Thanne longen folk to goon on pilgrimages. Geoffrey Chaucer said that about 600 years ago as part of the prologue to the Canterbury Tales, the first writing we would recognize as English. I believe it. What would life be worth if it weren’t a pilgrimage? Every day. I hope you will join my pilgrimage. I’m writing a book … well, several. Writing is pilgrimage, and I’ll need sustenance along the way. I hope you will follow along, comment, help lead me. C’mon, it will be an adventure …
As I pass through the stations of writing skill improvement, I am realizing that I have a custom set of writing weaknesses. I got a notion of it from critique groups … the same issues kept coming up again and again. It was cemented by the editor who raked over my second novel with a fine-toothed linguistic comb. The same problems kept recurring. For me, it was leading a sentence with description, following with action. (“Hearing a knock, John went to the door.”) Or having a character say something, then having me as narrator come along behind and tell the poor benighted reader what the character meant (rather that writing the character’s statement well enough to convey the feeling in the words). And so on. There were … ahem … many others.
Any Google search will provide a list of tens or even hundreds of these writing mistakes. It’s a little less daunting that one’s own style features a few … not all … of them.
There is an advantage of critique groups that has only recently become clear to me: It’s easier to see one’s own weaknesses in other people’s writing. As in: “The scene is engaging, but in the second paragraph, Jason’s facial expression and sigh says it all. You don’t need the sentence that tells us that Jason’s exasperated.” Oops … wait a minute … I do that too. But I don’t see it as easily (ego, perhaps?) in my own writing.
Critique of others’ work teaches me to look in the mirror, and … oops again. You already knew that without the conclusory bludgeon, didn’t you?
I got a great birthday card, the front of which said:
Dear people of the World,
I don’t mean to sound slutty,
But please use me whenever you want.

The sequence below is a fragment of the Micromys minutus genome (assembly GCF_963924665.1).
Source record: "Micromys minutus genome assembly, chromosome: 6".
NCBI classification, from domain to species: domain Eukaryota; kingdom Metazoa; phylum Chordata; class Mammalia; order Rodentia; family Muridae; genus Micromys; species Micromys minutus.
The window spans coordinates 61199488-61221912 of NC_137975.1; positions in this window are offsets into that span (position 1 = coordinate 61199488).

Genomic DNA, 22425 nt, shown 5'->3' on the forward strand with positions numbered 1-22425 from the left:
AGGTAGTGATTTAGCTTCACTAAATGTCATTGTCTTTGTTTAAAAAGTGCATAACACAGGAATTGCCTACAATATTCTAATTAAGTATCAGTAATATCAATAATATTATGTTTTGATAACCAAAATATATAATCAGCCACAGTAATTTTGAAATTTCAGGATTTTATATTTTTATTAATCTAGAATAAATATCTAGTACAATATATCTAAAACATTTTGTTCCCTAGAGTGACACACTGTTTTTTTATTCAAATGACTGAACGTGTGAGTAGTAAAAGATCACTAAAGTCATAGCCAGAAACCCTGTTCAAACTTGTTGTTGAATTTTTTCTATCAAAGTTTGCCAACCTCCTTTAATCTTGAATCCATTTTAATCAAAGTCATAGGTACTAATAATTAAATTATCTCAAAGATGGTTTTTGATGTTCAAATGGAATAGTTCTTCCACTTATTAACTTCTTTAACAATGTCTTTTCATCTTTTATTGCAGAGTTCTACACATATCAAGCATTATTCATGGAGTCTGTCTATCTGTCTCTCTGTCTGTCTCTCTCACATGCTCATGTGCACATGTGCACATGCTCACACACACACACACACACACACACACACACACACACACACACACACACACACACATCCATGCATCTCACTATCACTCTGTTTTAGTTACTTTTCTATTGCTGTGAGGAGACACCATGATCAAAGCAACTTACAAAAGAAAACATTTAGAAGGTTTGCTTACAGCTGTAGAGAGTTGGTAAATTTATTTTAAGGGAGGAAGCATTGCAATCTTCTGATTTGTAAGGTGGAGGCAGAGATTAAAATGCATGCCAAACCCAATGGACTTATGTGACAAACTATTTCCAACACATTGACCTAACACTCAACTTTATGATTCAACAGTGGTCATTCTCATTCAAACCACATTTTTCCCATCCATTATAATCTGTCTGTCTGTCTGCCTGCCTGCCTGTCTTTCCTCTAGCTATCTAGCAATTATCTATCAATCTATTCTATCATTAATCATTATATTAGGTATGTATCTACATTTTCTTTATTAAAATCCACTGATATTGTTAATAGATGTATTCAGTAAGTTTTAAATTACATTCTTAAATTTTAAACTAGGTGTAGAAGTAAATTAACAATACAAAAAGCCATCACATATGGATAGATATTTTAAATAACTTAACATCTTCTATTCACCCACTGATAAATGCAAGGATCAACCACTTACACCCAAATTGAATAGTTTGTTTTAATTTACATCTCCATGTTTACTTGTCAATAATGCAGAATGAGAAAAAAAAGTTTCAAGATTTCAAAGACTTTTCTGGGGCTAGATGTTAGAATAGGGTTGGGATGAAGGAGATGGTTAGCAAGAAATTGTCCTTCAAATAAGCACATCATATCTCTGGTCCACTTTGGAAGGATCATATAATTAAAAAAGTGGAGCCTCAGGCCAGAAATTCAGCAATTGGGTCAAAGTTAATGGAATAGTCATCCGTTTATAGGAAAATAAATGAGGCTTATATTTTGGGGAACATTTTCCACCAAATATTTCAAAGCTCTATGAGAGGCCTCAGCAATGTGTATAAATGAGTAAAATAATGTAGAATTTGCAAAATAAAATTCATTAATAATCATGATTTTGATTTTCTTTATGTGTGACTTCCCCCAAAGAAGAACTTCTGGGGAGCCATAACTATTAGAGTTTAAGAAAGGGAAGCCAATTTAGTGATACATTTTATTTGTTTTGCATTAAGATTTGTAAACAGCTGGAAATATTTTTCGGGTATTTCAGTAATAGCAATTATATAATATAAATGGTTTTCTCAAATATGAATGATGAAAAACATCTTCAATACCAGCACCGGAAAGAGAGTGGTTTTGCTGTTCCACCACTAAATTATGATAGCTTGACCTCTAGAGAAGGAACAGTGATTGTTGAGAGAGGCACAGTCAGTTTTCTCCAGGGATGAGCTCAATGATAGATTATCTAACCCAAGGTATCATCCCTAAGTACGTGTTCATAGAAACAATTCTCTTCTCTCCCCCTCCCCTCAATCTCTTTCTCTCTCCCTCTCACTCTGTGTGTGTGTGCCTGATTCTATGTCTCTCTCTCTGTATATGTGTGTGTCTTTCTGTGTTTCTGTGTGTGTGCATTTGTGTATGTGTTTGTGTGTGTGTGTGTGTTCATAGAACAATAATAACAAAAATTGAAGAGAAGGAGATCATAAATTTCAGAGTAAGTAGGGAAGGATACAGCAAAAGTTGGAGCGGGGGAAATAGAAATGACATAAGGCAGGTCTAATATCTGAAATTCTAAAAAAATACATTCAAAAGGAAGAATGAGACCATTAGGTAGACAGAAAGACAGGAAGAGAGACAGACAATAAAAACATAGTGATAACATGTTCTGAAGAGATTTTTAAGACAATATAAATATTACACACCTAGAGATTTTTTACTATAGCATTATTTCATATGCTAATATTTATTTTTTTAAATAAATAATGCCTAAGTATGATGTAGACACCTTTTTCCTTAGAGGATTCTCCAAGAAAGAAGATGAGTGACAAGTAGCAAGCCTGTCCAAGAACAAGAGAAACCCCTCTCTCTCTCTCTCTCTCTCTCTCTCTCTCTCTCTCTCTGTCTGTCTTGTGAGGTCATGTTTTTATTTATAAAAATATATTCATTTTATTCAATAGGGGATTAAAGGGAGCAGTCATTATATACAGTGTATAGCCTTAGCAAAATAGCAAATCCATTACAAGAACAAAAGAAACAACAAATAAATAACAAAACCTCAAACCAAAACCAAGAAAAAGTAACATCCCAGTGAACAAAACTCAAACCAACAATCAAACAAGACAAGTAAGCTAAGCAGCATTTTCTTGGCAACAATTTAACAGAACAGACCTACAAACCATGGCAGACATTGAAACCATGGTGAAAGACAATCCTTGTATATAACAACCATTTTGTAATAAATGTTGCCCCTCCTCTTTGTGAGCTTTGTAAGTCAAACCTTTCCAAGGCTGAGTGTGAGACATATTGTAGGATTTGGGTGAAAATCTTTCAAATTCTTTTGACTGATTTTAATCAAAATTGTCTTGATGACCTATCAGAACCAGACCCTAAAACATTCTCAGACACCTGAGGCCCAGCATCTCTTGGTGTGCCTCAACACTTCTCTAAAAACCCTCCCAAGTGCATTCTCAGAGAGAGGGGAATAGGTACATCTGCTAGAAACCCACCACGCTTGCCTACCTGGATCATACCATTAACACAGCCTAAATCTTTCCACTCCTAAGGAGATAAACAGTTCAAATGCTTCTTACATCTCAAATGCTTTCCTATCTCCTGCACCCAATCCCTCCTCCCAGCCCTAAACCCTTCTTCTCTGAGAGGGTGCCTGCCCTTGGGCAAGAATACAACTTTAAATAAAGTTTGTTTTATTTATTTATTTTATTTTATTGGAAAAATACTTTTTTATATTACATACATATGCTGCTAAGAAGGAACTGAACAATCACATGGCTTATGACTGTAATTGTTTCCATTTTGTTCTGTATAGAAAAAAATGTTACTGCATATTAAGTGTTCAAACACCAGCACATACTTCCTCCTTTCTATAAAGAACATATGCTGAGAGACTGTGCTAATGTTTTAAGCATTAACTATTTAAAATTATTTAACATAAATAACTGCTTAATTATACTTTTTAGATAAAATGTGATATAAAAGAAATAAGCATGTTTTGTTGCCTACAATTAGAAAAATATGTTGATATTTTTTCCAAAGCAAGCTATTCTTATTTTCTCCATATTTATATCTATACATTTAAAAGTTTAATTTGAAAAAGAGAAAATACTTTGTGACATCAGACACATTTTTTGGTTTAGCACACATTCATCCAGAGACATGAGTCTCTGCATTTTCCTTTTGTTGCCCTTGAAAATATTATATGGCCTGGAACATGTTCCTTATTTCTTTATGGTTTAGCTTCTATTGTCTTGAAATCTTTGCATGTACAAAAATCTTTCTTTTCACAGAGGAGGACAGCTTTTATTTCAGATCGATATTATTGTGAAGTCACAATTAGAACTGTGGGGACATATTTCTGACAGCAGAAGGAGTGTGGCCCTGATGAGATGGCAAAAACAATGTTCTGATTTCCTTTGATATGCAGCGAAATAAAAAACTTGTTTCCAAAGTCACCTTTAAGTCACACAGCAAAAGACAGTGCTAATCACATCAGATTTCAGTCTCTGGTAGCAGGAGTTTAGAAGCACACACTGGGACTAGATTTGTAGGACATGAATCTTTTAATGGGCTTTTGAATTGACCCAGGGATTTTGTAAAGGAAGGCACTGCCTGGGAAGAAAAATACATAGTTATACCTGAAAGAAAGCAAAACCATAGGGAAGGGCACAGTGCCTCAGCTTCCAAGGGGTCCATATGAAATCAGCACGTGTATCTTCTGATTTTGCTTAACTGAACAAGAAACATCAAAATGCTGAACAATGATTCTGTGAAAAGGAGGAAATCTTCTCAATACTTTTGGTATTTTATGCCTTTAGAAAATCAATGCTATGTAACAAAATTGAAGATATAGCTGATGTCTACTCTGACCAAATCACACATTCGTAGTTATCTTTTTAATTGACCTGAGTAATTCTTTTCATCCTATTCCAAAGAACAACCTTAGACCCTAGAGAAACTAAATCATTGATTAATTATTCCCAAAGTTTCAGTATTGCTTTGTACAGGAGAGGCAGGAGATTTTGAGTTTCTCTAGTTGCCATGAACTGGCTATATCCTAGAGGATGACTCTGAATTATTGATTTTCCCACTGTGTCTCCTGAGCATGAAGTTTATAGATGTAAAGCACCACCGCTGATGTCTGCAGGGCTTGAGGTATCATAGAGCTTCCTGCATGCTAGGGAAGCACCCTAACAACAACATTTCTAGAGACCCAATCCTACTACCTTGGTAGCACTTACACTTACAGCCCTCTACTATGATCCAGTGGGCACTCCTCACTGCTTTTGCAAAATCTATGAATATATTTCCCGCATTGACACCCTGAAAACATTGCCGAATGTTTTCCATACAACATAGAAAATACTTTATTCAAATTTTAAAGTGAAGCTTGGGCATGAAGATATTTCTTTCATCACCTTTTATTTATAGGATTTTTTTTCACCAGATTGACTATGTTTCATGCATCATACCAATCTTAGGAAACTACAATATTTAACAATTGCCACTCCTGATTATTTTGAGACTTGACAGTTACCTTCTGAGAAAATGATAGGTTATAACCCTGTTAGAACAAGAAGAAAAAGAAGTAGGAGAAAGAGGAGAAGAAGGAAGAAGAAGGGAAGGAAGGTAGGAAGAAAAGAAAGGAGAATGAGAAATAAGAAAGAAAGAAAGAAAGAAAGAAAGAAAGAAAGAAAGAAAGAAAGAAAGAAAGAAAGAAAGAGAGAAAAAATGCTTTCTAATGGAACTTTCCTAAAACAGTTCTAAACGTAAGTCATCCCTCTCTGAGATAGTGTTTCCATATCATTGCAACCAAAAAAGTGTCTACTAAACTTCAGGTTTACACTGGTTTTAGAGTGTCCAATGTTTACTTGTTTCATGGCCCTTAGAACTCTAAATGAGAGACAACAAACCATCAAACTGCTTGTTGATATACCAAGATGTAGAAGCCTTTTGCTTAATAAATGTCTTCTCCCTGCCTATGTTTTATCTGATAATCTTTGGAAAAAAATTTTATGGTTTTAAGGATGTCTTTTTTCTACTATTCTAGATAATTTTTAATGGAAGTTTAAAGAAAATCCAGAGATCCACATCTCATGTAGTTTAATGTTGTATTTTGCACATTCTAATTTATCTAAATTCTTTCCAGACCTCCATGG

A great card on several levels. The “use me” is so much more economical than most of the explicit things one could think of, and therefore allows for (salacious) imagination, reminding me to be careful in writing to give the reader license to create her own vision of what I describe.
Which leads to the f-word (really?). I’m just thinking of the so-called dysphemism treadmill, in which a vulgar word becomes more and more acceptable. Pamela Hobbs, quoted in Wikipedia, notes that usage of the f-word falls into two categories: non-users and users. Non-users define the word in its proud Anglo-Saxon context and therefore consider it obscene and rarely use it. Users, on the other hand, have dissociated the word from sex and make frequent use as an intensifier, noun, adjective, adverb or verb. For them, as Hobbs says, fuck “no more evokes images of sexual intercourse than a ten-year-old’s ‘My mom’ll kill me if she finds out’ evokes images of murder.”
As a writer hoping to interest both users and non-users, my take is very, very abstemious use of the f-word (see, at my core, I’m a non-user, except when irritated). My rationale is that users usually employ fuck in ways that add no value to the sentence (although sometimes to the meter). None of that is useful in storytelling unless establishing a character’s unique voice.
So most of the time, I’ll go fuck-less. Grammar, on the other hand, I shall use and use and gratefully use.
I recently applied to a contest that asked, as part of the upload, what the genre of my novel is. I answered dutifully, Thriller.
Yes, I know that the judges have to have some way to classify submissions, and I have just read a bit about plot, timing of events, when backstory is best introduced, and so on.
Problem is, I am reading Redemption, a fine story of New Orleans by Frederick Turner. I have studied New Orleans music and give presentations about it. Turner creates 1913 New Orleans – Storyville in particular – with such skill that you swear you’re there in that so steam, seamy, funky place right along with his protagonist Fast-Mail Muldoon. When you read his descriptions, highly articulated, precise, and unafraid to use a full vocabulary, you think “Literary Fiction.” Turner doesn’t mind taking a healthy paragraph to describe the quality of the mud on the banks of the Mississippi or a chapter to let Fast-Mail Muldoon ponder lost love. But if Turner were to submit to my contest, Redemption’s genre would be Historical Fiction/Suspense.